Mesenchymal hamartoma

Mesenchymal hamartoma is a 'tumour malformation' that develops in utero. It accounts for 8% of all liver tumours and pseudotumours from birth to 21 years of age, but during the first two years of life it represents 12% of all hepatic tumours and pseudotumours, and for 22% of the benign neoplasms {1839}. It usually manifests in the first two years of life and there is a slight male predominance. Lesions involve the right lobe in 75% of cases, the left lobe in 22% and both lobes in 3%.

Presentation is typically with abdominal swelling, but rapid accumulation of fluid in the tumour can cause sudden enlargement of the abdomen {1841}. Macrosco-pically, it is usually a single mass that can attain a large size (up to 30 cm or more). Mesenchymal hamartoma has an excellent prognosis after resection. The fate of untreated lesions is not known but there is no convincing evidence of malignant transformation.

Histopathology. This tumour-like lesion is composed of loose connective tissue and epithelial ductal elements in varying proportions. Grossly, the cut surfaces exhibit solid, pink-tan areas and cysts containing a clear fluid. Histologically, the connective tissue is typically loose and oede-matous with a matrix of acid mucopoly-

Table 8.05

Presentation of mesenchymal tumours of the liver. Mode of Presentation

Asymptomatic (incidental finding) Upper abdominal mass +/- hepatomegaly Sudden increase in size of tumour

Febrile illness with weight loss

Acute abdominal crisis from rupture

Budd-Chiari syndrome Congestive heart failure Cardiac tumour syndrome Consumption coagulopathy

Hypoglycaemia Portal hypertension

Liver failure

Obstructive jaundice Lung metastases

Examples

Any Any

Mesenchymal hamartoma, cavernous haemangioma Inflammatory pseudotumour, embryonal sarcoma, angiosarcoma Cavernous haemangioma, angiosarcoma, epithelioid haemangioendothelioma Epithelioid haemangioendothelioma Infantile haemangioendothelioma Embryonal sarcoma Cavernous haemangioma, infantile haemangioendothelioma Solitary fibrous tumour Epithelioid haemangioendothelioma, inflammatory pseudotumour Epithelioid haemangioendothelioma, angiosarcoma Inflammatory pseudotumour Epithelioid haemangioendothelioma, angiosarcoma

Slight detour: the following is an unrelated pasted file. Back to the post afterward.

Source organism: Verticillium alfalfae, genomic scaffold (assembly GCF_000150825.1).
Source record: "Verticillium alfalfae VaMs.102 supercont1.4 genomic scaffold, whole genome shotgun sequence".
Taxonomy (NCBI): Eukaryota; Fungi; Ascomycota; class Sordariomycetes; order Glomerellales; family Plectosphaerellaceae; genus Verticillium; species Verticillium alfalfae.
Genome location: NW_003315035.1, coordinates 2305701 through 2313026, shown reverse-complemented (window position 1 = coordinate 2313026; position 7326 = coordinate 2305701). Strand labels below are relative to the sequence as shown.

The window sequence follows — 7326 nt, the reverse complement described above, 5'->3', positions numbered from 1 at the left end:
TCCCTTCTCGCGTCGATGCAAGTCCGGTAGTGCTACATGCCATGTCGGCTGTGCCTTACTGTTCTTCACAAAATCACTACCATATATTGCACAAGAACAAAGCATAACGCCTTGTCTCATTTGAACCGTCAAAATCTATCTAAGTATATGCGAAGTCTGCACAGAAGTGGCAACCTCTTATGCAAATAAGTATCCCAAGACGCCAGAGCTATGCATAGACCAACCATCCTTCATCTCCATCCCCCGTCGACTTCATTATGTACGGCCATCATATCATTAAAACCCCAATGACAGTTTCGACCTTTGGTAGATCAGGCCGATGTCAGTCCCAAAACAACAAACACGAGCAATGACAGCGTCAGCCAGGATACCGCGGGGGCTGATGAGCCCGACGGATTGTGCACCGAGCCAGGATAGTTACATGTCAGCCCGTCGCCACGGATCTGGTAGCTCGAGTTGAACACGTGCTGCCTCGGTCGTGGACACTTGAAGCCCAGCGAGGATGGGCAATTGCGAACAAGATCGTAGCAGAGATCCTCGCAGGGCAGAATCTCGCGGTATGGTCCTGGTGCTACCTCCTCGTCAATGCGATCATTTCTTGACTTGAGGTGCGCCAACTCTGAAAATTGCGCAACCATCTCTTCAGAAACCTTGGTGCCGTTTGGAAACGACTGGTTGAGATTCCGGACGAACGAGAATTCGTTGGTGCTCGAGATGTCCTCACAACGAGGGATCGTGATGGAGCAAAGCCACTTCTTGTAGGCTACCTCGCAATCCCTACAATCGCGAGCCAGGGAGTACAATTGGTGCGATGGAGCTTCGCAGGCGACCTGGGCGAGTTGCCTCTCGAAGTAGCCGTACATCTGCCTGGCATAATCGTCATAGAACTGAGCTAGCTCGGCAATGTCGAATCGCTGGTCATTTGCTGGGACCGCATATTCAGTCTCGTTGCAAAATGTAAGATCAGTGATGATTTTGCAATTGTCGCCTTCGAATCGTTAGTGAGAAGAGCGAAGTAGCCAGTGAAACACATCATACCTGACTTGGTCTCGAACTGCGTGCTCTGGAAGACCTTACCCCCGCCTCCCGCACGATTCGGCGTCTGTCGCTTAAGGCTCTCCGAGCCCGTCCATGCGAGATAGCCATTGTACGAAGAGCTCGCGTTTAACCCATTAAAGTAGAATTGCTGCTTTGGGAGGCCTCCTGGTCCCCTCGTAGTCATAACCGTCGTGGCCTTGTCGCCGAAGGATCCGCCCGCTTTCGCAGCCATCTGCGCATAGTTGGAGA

Fig. 8.62 Infantile hemangioendothelioma. A Red and brown tumour with focal hemorrhage. B Multiple brown cavitary lesions. C The tumour is well circumscribed but not encapsulated, and consists of small vessels. D Masson trichrome stain shows vessels lined by a single layer of plump endothelial cells surrounded by a scant fibrous stroma. Note the scattered bile ducts.

Fig. 8.62 Infantile hemangioendothelioma. A Red and brown tumour with focal hemorrhage. B Multiple brown cavitary lesions. C The tumour is well circumscribed but not encapsulated, and consists of small vessels. D Masson trichrome stain shows vessels lined by a single layer of plump endothelial cells surrounded by a scant fibrous stroma. Note the scattered bile ducts.

saccharide, or it is collagenous and arranged concentrically around the ducts. Fluid accumulation leads to separation of the fibres with formation of lym-phangioma-like areas and larger cavities. The epithelial component consists of bile ducts that may be tortuous and occasionally dilated. The ducts often are arranged in a ductal-plate-malformation pattern. Islets of liver cells without an aci-nar architecture may be present. Numerous arteries and veins are scattered throughout, as are foci of extra-medullary haematopoiesis.

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